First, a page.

In the beginning there was work and work was God. After 35 years in the business, the endless predictability made me question the Faith. Liam, on the other hand, was neither bored nor unchallenged but was routinely subjected to the ephemeral demands of a capricious boss, a soft and warm Christmas tree fairy with a soul of granite – Lucifer in lace. He feared for his tenure. I feared for his mental health. It was the 30th May 2009, Liam’s 48th birthday, and we were enjoying a romantic meal in Soho. As the booze flowed the conversation turned to ‘What if?’ Thus began our Great Adventure.
We began to hatch our audacious plot to step off the treadmill and migrate to the sun. Turkey sprang instantly to mind since we had just returned from Bodrum – a chic and cosmopolitan kind of place attracting serious Turkish cash, social nonconformists and relatively few discount tourists. Liam loved it and, after many years visiting the western shores of Anatolia, I needed no convincing. All I had to do was sell my house just as property prices were in free fall. All Liam had to do was agree a financial settlement with his ex on their jointly-owned property, something that hitherto had proven more difficult to resolve than the Arab-Israeli conflict.
Against all odds, I sold my house and its contents to a God-send of a neighbour and, after some emotional horse-trading, Liam finally achieved a reasonable settlement on his own property. Implausibly, we both secured voluntary redundancy from work. In my case, it happened with such an indecent haste that I sensed they were glad to be rid of me. Well, the axeman was stalking the Town Hall corridors looking for prey. It mattered little since it all added to the purse. Our remarkable run of luck convinced us that someone was looking down kindly upon us. Liam attributed it to the Virgin Mary.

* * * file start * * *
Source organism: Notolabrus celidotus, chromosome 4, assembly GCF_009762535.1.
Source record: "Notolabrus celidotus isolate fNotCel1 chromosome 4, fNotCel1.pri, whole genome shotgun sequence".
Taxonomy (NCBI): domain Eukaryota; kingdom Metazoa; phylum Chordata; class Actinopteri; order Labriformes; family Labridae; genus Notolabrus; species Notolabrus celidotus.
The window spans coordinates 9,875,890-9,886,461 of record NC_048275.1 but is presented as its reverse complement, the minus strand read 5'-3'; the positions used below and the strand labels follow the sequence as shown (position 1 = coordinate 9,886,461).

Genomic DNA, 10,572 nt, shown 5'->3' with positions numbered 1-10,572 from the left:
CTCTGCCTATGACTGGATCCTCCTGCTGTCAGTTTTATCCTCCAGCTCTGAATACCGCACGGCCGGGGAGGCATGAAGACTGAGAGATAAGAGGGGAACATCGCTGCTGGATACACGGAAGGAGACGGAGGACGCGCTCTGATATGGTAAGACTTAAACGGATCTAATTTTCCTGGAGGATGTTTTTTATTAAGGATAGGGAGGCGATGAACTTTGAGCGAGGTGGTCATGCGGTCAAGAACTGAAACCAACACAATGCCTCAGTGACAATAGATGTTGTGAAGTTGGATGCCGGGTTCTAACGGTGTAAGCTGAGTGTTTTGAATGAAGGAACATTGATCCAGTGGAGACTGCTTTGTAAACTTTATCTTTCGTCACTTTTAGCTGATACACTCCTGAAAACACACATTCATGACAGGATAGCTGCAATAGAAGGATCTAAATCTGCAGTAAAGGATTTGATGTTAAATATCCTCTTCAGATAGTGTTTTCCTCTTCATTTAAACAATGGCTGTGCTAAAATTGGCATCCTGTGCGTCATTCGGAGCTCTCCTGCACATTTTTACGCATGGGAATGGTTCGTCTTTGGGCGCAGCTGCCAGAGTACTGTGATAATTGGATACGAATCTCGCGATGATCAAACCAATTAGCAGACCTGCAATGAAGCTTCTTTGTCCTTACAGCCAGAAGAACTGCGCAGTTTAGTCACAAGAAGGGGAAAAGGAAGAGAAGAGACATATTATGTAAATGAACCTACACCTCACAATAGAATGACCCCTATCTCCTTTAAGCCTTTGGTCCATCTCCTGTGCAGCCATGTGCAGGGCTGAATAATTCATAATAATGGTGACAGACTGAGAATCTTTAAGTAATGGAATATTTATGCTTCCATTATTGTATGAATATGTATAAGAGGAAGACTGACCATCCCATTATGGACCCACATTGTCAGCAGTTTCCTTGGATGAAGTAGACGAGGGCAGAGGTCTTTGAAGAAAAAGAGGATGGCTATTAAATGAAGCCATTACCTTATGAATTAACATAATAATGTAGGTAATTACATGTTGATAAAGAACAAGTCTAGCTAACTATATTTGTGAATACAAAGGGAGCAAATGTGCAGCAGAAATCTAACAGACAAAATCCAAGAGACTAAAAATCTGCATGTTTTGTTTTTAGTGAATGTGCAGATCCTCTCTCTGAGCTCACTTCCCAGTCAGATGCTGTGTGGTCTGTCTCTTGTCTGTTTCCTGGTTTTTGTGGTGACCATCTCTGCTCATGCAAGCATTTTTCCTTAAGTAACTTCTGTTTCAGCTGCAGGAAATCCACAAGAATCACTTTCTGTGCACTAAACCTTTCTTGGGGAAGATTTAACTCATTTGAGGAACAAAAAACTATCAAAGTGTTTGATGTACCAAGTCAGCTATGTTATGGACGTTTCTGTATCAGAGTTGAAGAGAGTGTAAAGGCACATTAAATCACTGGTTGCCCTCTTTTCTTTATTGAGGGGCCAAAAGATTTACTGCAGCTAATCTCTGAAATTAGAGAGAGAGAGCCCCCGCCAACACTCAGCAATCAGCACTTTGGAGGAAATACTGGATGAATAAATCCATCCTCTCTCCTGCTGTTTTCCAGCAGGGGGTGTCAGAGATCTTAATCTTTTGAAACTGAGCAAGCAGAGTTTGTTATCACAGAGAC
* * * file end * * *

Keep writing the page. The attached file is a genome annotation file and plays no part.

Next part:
We turned our attention to where in Turkey we might settle. The obvious choice was the narrow western coastal strip tucked beneath the vast Anatolian Plateau as it is the most attuned to European sensibilities. Turkey beyond this is the genuine article, a magical land of sweeping landscapes, drenched in drama and culture but far too foreign and exotic for a couple of mature, bourgeois, gay boys from the Smoke.
Bodrum was the bookie’s favourite, an urbane, liberal oasis where we could live safely and unmolested. We briefly entertained the notion of living in Kaş on the Turkuaz Coast where we had honeymooned. Kaş is a sparkling Bohemian jewel, surrounded by a pristine hinterland that has been mercifully spared the worst excesses of mass tourism. But, its glorious isolation, protected by a wilting two hour drive from the nearest international airport, means that the town is effectively closed out of season and lacks those dull but essential full time services we all need to live in the material world: banks, supermarkets, hospitals and the like. We cast our eyes along the map. The coast running south-east of Kaş towards Alanya has been colonised by the Germans and Russians and the string of major resorts running north – Fethiye, Marmaris, and Kuşadası – attracts legions of bargain basement Brits. It was no surprise that the odds on favourite won by a mile.